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Using plastic increases gas cost?

Thursday, July 17, 2008

Store Manager of J&P Flash Market in Salem, Cindy Branam, swipes a customer's credit card. Unlike White Oak Gas Station, Branam's store does not charge a different amount for gas paid for with a credit card or with cash. Photo by Terrah Baker
The convenience of credit/debit cards is taking an unseen toll on independent merchants and increasing what you spend on gas.

White Oak Gas Station in Salem has had to re-educate their customers on their new "cash discount," according to Store Manager Deb Mefford.

Mefford said that customers are confused by their new policy of charging up to 6 cents more for gas when paid for with a credit card. The discount has been in place since May 2008, and allows cash-paying customers to receive a discount that is reasonable, said Mefford.

"It's not fair to raise gas prices to make everyone pay the extra we have to pay," Mefford said.

As Ann Hines, Executive Vice President of Arkansas Oil Marketers Association explained, the "extra" refers to fees the merchant is charged for every credit card transaction.

As gas prices rise, so does the amount of money gas stations must pay to the credit card companies. There are two fees that a merchant must pay on every credit/debit card transaction -- a percentage of the purchase, which can vary anywhere from 1 to 3 percent and averages 1.75 percent throughout the nation, and a transaction fee that can range from 10 to 30 cents, according to the National Association of Convenience Stores.

While putting together a Bill in the United States House of Representatives, the House Judiciary Committee reported that these fees allowed credit card companies to generate income of over $30 billion in 2006 in interchange fees (the percentage of the price plus the transaction fee charged to merchants), a 117 percent increase from 2001. In 2007, fees cost merchants over $40 billion, a 17 percent increase from 2006.

"Merchants are forced to deal within this system because it is simply not an option to refuse to accept Visa or MasterCard from their customers," John Conyers, D-Mich., and House Judiciary Committee Chairman, said in regards to the need for regulation of the credit card companies.

The NACS, who have supported lawsuits against the credit card companies and who collect data regarding the damage interchange fees have on independent convenient stores, reported that in 2006, credit/debit card fees were $6.6 billion nationwide and exceeded convenient store industry profits which totaled $4.8 billion. According to NACS, this means that the credit card companies took in more profit at the individual stores than the store owners themselves. Next to labor costs, credit card fees are the largest expense at the store level according to the report.

"Basically, the credit card companies are eating our lunch," Hines said.

For customers, this means higher gas prices to accommodate for the fees. At an average of $4 per gallon, gas brings in an average of 7.5 cents per gallon in fees while gas stations are only making around 2 cents for every gallon, according to the figures. An average of 83 percent of the gas station's fuel profits are going straight to the credit card companies, according to a CNN report.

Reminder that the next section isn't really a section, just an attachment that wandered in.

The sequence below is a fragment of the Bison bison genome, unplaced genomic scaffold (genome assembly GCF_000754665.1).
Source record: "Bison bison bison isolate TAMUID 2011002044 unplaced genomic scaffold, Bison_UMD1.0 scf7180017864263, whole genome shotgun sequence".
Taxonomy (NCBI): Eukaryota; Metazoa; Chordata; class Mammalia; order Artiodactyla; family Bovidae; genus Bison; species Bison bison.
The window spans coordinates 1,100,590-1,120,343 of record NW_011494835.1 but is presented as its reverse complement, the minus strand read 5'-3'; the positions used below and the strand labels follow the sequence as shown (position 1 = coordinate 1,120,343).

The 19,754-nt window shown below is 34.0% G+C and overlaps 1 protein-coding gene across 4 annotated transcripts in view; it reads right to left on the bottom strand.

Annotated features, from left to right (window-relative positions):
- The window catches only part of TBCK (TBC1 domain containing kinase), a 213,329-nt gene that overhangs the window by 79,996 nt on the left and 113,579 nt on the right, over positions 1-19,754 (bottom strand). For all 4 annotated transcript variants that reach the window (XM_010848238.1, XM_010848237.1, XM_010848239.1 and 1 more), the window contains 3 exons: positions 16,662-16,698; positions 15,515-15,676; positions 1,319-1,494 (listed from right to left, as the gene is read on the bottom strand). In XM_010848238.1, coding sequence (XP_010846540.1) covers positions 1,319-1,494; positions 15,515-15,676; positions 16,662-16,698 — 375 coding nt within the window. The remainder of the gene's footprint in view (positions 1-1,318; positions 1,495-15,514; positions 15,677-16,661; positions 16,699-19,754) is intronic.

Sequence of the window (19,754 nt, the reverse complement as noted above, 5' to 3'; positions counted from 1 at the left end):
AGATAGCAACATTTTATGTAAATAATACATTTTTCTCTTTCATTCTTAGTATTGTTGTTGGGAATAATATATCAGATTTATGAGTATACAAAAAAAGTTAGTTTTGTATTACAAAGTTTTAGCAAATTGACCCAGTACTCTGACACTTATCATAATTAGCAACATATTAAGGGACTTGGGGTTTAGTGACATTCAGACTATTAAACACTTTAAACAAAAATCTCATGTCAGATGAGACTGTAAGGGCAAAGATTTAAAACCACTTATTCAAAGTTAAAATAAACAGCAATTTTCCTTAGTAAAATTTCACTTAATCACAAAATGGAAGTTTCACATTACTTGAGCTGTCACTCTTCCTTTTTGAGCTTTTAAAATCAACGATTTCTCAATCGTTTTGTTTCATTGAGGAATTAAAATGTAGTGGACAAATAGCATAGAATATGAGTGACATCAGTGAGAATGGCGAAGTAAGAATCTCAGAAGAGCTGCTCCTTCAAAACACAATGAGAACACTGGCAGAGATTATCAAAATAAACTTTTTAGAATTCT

That is why Mefford said removing the fees "is just a way to reward our cash paying customers."

CNN reported that although some gas stations have begun to offer this benefit, many smaller merchants cannot afford to sell below cost and in turn cannot compete with larger stations like those at Wal-Mart. Larger companies can afford to lower their prices to the point of not making a profit from gas revenue, where independent stations cannot.

About 80 percent of gas stations include convenience stores, according to the report, and as gas prices rise, along with fees, stations are making all of their money from purchases within the convenience store.

"Selling below cost is just a way of life if you are in an extremely competitive market. You try to make up the money you lose on gasoline by making a better margin on water, soft drinks or anything else you sell on the inside," Hines explained.

Another confusing aspect of White Oak's cash discount is that of debit card fees.

"Some customers get upset because they think a debit card is the same as cash. Although it is to them, the banks charge a transaction fee and there's the credit card processing fee," Mefford said.

This is why, as Mefford explained, the price of gas when using a debit card is the same as the price of gas when using a credit card.

Credit card companies deny that there is a problem, saying it is the volume of card users that has risen and not the interchange fees, but organizations like the NACS said much more regulation is needed for the benefit of the merchant and the consumer.

Until deliberation of Bills such as the Credit Card Fair Fee Act turns to law, or credit card companies lower interchange fees, many gas stations and convenient stores are offering their own credit cards or cash cards in order to avoid the fees. Customers who opt to use the cards are being charged less for gas as well as gaining rewards on every purchase, Mefford explained.

Of course, there is always the age-old option, many times forgotten by 60 to 70 percent of our credit/debit card using population -- cold, hard cash.

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